Arts & Humanities Building: Temporary Public Art

cast plaster boxing gloves stacked inside vitrines

 detail of boxing glove installation

Three Sets of Distinct Objects, 2016

Michael Bishop

Cast plaster boxing gloves (seventy-two pairs of gloves)

On view through December 2016

Longtime sculpture professor Michael Bishop was invited to create a site-specific installation for the exterior glass vitrines in the new Arts and Humanities Building. Drawing from an on-going body of work centered on the repetition of a particular set of boxing gloves, the artist used each vitrine as a container to highlight the boxing glove form in different ways. One vitrine is a haphazard pile of gloves, another shows a formal arrangement of glove pairs, and the third organizes the gloves into a careful stack. About the work, the artist noted, “An important state for me in viewing these works is silence. Maybe it's the notion of sleep, but the works are really at their best in complete silence. Try sunrise.”

The artist often pairs his sculptures with texts to create layered meaning and open-ended narratives. Below is a series of texts from the various iterations of the boxing glove series.

Michael Bishop

1 May 2016


Heavy Hand, 1997, (six pairs of gloves)

He’d close his eyes instead of the required wide-eyed head tilt, bad news and no counter punch. His nose would be numb the whole bike ride home to his Mothers tedious questions. Then there’s bad boy Elvis with hero status in the army and Cassius Clay arrested and convicted of resisting the draft… Muhammad Ali stripped of his title. Muhammad Ali winning back his title, Sonny Liston dying of a hot shot in Las Vegas and George Forman’s eternal smile. America, America…

Sleep I & II, 2001, (seven pairs of gloves)

I was surprised by the obvious. She was about my age, a complete stranger, she looked at me and said “look at them, don’t they look like a couple sleeping thru the night in stop action.”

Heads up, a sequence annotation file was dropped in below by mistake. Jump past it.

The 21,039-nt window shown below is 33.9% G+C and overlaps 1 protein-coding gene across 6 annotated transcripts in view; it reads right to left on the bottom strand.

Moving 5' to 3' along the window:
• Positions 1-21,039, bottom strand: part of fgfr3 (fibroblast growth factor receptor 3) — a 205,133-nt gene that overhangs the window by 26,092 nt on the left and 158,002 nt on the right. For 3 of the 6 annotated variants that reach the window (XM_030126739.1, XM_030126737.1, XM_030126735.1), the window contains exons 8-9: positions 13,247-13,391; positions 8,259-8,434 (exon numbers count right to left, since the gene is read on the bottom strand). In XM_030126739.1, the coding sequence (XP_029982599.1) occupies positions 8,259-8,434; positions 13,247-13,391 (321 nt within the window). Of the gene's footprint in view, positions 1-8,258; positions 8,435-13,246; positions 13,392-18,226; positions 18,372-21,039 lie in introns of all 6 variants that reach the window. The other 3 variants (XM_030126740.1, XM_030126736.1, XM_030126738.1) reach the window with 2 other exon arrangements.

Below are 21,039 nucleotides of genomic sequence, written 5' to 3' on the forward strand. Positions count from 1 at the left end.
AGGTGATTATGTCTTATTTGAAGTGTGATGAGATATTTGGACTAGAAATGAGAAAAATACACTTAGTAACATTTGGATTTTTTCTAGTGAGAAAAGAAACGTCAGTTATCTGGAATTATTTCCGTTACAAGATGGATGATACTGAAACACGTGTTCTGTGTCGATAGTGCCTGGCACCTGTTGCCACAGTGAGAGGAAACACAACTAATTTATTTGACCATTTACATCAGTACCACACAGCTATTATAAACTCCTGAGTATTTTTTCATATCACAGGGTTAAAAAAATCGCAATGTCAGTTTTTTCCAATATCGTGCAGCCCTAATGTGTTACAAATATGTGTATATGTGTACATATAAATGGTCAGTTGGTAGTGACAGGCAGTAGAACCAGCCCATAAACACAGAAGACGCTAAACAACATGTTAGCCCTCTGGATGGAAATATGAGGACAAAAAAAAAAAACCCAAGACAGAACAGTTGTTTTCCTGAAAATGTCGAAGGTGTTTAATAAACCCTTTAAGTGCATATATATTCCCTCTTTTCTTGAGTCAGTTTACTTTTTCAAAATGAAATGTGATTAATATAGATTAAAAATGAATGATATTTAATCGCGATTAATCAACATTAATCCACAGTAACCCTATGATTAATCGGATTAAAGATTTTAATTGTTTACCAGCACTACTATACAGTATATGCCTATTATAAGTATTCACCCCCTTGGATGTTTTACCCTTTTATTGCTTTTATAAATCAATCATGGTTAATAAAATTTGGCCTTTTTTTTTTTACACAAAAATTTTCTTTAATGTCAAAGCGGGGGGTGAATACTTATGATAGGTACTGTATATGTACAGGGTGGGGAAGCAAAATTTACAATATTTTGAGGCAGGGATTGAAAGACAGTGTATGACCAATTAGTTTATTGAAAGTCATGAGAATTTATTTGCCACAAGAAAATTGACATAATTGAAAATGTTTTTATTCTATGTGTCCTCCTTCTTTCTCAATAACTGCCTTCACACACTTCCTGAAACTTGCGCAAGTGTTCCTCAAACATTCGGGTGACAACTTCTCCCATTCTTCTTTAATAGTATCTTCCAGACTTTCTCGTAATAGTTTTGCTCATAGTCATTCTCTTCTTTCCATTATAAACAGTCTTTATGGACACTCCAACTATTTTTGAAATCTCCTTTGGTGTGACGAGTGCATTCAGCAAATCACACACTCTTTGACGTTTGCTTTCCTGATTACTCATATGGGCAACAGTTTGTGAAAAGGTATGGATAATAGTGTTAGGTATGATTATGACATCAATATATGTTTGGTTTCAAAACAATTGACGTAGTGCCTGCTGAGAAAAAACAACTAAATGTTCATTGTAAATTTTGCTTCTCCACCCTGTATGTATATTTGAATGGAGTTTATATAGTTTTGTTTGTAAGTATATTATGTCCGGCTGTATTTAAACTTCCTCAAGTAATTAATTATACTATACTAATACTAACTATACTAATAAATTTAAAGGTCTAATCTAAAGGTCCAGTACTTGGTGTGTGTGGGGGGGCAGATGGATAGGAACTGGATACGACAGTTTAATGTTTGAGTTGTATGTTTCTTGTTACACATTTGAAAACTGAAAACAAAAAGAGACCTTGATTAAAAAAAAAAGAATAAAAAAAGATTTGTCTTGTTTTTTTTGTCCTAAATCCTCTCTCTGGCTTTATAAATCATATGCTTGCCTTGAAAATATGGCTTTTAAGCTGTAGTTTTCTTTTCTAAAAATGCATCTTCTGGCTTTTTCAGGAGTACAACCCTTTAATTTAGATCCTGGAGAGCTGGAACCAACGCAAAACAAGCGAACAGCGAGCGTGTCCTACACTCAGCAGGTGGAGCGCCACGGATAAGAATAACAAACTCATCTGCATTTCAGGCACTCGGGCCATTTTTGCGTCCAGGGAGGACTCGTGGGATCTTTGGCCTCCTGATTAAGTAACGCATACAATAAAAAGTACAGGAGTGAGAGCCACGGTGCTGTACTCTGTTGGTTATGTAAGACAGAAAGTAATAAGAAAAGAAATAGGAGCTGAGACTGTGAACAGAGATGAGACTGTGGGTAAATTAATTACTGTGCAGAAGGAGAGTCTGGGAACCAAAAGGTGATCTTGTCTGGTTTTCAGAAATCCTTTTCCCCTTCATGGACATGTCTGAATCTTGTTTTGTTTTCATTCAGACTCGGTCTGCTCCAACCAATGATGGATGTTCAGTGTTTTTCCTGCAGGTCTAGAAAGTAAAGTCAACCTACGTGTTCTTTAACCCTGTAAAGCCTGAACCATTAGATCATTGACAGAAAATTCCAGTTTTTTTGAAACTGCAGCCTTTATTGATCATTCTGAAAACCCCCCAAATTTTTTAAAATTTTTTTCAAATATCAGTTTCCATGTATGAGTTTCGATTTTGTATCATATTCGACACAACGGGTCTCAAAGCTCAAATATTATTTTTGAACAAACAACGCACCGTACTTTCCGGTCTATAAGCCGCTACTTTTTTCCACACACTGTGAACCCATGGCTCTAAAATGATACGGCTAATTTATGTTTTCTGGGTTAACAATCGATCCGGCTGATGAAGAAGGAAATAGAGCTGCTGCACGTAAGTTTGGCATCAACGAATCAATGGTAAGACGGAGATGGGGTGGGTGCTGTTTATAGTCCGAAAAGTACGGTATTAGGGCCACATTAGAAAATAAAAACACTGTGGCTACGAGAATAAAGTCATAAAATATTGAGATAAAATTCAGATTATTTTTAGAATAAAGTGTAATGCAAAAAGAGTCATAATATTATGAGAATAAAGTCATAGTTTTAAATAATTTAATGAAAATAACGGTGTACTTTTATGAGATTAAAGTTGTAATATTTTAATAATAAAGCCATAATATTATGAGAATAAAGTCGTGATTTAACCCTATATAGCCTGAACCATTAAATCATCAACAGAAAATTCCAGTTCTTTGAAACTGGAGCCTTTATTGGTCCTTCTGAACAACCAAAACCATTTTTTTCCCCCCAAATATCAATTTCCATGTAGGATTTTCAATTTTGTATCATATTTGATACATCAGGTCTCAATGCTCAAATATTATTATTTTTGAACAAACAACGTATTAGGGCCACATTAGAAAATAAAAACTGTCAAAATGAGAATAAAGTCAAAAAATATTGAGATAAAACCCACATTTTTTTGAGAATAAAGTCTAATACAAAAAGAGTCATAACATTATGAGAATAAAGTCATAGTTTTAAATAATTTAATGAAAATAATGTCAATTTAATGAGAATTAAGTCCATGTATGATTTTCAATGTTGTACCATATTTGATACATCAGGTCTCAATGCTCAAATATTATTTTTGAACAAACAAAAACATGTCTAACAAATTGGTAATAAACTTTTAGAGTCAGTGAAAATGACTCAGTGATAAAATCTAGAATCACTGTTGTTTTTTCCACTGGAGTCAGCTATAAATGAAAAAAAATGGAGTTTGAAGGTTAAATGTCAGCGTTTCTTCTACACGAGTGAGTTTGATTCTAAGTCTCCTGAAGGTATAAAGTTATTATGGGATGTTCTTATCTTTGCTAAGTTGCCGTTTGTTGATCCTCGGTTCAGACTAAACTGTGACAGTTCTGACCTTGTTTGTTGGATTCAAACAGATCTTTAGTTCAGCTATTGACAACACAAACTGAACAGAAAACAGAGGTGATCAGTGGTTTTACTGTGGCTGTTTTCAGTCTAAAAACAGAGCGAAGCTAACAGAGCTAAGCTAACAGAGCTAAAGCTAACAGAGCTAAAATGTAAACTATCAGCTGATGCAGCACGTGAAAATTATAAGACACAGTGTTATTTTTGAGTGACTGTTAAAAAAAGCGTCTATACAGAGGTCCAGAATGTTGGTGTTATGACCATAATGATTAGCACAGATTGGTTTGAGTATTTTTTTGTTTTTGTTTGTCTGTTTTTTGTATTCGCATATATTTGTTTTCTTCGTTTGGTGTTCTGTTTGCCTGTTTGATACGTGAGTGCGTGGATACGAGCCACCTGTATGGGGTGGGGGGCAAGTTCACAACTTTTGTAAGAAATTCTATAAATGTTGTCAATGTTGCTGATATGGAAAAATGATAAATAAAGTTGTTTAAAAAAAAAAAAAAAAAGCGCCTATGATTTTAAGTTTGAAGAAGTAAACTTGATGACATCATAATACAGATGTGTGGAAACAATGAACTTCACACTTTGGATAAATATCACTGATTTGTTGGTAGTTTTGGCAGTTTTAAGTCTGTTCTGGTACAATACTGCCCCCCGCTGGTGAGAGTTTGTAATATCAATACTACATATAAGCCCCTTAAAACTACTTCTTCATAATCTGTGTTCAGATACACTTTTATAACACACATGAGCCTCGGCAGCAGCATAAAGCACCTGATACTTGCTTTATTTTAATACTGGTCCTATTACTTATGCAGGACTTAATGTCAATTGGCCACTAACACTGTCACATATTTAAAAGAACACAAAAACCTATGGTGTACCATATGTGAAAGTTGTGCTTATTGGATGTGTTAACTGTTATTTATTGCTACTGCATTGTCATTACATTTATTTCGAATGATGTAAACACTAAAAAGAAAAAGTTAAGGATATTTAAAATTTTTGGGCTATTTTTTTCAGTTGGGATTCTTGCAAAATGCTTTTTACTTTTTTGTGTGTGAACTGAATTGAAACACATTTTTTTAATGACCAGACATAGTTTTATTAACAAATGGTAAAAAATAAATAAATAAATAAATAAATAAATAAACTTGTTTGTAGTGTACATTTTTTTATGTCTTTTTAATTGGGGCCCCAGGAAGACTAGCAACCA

Of course, how simple, how beautiful…I was floored.

Documents in Foam, 2005, (six pairs of gloves)

The plan was to build a production mold for the gloves and produce 1000 of them during a residency at Kurtz GmbH, Wertheim, Germany. The mold failed so I used a simpler male and female faces to produce two large architectural pieces. Documents became a smaller yet in some ways more poetic work.

Euclidian Space With Horn, in progress since 2009, (seventy pairs of gloves)

Its coordinates have been slowly approaching infinity since 2009. The work has a meditative task-based center that I return to over the years. I have one set of molds, a left and a right. From this pair of molds the hoard is cast.

Three Sets of Distinct Objects, 2016, (seventy-two pairs of gloves)

Three Sets of Distinct Objects is a temporary installation.  Eventually these gloves will be added to Euclidian Space With Horn. In the resulting work the horn will be replaced with a proportionally larger horn.

Many thanks to Kelly Lindner, Director of the University Art Gallery, for her clarity of vision and curatorial expertise in guiding this installation to fruition while I was off on another continent. Also my thanks to my studio assistant Byron Treece for the meticulous production of over forty pairs of gloves and assisting with the installation.

For more information about the artist, visit


glass and alumninum stacked columns

glass and alumninum stacked columns

Endless Columns (After Brancusi), 2016

Robert Herhusky with students from ARTS 276/376/476

Repurposed lighting fixtures: glass, aluminum; metal

On view through December 2016

During the spring semester of 2016, glass sculptor and CSUC professor Robert Herhusky worked with art students on the temporary installation of two columns for the sculpture niche adjacent to the Pugh mural. Based on Constantin Brancusi’s Endless Column, of which the most famous iteration completed in 1935 measures 98 feet high, Herhusky and students made use of discarded lighting fixtures, reconfiguring the aluminum and glass elements into two endlessly repeating stacked forms. The columns appear to float within the sculpture niche moving upward towards the sky. Inspired by the University’s commitment to sustainability and recycling, Herhusky led students in considering found objects as readily available sculpture material. The sculpture echoes Brancusi’s idea of infinity, suggested in the repetition of the identical rhomboid-like shapes, but gathers new meaning with the use of recycled materials.